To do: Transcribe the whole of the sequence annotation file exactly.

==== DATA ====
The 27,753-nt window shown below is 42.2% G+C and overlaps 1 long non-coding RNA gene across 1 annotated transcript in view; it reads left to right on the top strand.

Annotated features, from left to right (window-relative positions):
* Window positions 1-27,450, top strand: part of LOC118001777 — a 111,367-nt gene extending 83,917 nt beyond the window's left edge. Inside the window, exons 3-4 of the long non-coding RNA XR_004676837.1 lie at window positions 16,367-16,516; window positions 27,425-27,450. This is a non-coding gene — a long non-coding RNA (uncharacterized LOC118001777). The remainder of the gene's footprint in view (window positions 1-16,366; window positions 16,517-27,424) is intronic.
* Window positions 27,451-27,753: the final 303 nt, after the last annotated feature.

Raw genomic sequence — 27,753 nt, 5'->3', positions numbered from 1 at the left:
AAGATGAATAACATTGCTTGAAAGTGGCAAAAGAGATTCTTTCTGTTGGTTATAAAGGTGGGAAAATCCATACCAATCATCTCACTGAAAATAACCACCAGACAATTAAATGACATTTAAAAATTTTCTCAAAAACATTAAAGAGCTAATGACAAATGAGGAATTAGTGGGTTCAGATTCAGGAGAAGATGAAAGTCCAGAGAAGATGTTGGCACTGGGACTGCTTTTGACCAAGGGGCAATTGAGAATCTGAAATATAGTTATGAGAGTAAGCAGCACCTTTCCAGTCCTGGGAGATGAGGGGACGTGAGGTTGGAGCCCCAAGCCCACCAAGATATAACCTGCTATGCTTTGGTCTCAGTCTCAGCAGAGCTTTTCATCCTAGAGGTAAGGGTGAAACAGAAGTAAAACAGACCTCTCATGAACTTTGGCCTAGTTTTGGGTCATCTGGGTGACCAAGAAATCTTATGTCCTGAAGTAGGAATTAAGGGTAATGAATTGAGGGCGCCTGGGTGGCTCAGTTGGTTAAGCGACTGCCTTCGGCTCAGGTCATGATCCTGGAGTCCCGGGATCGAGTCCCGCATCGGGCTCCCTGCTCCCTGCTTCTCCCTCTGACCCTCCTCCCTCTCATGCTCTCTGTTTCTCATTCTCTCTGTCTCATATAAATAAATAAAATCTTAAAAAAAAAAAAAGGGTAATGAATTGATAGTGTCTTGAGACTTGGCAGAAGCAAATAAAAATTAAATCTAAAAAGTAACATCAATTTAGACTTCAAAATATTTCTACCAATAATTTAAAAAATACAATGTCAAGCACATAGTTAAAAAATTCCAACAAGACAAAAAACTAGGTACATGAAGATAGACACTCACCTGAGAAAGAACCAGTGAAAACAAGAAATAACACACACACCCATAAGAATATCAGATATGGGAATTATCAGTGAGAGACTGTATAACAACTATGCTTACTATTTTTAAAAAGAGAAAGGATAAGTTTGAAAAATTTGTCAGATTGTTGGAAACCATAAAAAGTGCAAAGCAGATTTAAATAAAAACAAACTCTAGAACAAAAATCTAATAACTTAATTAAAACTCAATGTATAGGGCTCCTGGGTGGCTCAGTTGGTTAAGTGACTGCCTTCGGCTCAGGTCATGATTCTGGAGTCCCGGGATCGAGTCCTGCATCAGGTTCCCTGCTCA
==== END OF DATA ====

The 27,753-nt window shown below is 42.2% G+C and overlaps 1 long non-coding RNA gene across 1 annotated transcript in view; it reads left to right on the top strand.

Annotated features, from left to right (window-relative positions):
* Window positions 1-27,450, top strand: part of LOC118001777 — a 111,367-nt gene extending 83,917 nt beyond the window's left edge. Inside the window, exons 3-4 of the long non-coding RNA XR_004676837.1 lie at window positions 16,367-16,516; window positions 27,425-27,450. This is a non-coding gene — a long non-coding RNA (uncharacterized LOC118001777). The remainder of the gene's footprint in view (window positions 1-16,366; window positions 16,517-27,424) is intronic.
* Window positions 27,451-27,753: the final 303 nt, after the last annotated feature.

Raw genomic sequence — 27,753 nt, 5'->3', positions numbered from 1 at the left:
AAGATGAATAACATTGCTTGAAAGTGGCAAAAGAGATTCTTTCTGTTGGTTATAAAGGTGGGAAAATCCATACCAATCATCTCACTGAAAATAACCACCAGACAATTAAATGACATTTAAAAATTTTCTCAAAAACATTAAAGAGCTAATGACAAATGAGGAATTAGTGGGTTCAGATTCAGGAGAAGATGAAAGTCCAGAGAAGATGTTGGCACTGGGACTGCTTTTGACCAAGGGGCAATTGAGAATCTGAAATATAGTTATGAGAGTAAGCAGCACCTTTCCAGTCCTGGGAGATGAGGGGACGTGAGGTTGGAGCCCCAAGCCCACCAAGATATAACCTGCTATGCTTTGGTCTCAGTCTCAGCAGAGCTTTTCATCCTAGAGGTAAGGGTGAAACAGAAGTAAAACAGACCTCTCATGAACTTTGGCCTAGTTTTGGGTCATCTGGGTGACCAAGAAATCTTATGTCCTGAAGTAGGAATTAAGGGTAATGAATTGAGGGCGCCTGGGTGGCTCAGTTGGTTAAGCGACTGCCTTCGGCTCAGGTCATGATCCTGGAGTCCCGGGATCGAGTCCCGCATCGGGCTCCCTGCTCCCTGCTTCTCCCTCTGACCCTCCTCCCTCTCATGCTCTCTGTTTCTCATTCTCTCTGTCTCATATAAATAAATAAAATCTTAAAAAAAAAAAAAGGGTAATGAATTGATAGTGTCTTGAGACTTGGCAGAAGCAAATAAAAATTAAATCTAAAAAGTAACATCAATTTAGACTTCAAAATATTTCTACCAATAATTTAAAAAATACAATGTCAAGCACATAGTTAAAAAATTCCAACAAGACAAAAAACTAGGTACATGAAGATAGACACTCACCTGAGAAAGAACCAGTGAAAACAAGAAATAACACACACACCCATAAGAATATCAGATATGGGAATTATCAGTGAGAGACTGTATAACAACTATGCTTACTATTTTTAAAAAGAGAAAGGATAAGTTTGAAAAATTTGTCAGATTGTTGGAAACCATAAAAAGTGCAAAGCAGATTTAAATAAAAACAAACTCTAGAACAAAAATCTAATAACTTAATTAAAACTCAATGTATAGGGCTCCTGGGTGGCTCAGTTGGTTAAGTGACTGCCTTCGGCTCAGGTCATGATTCTGGAGTCCCGGGATCGAGTCCTGCATCAGGTTCCCTGCTCA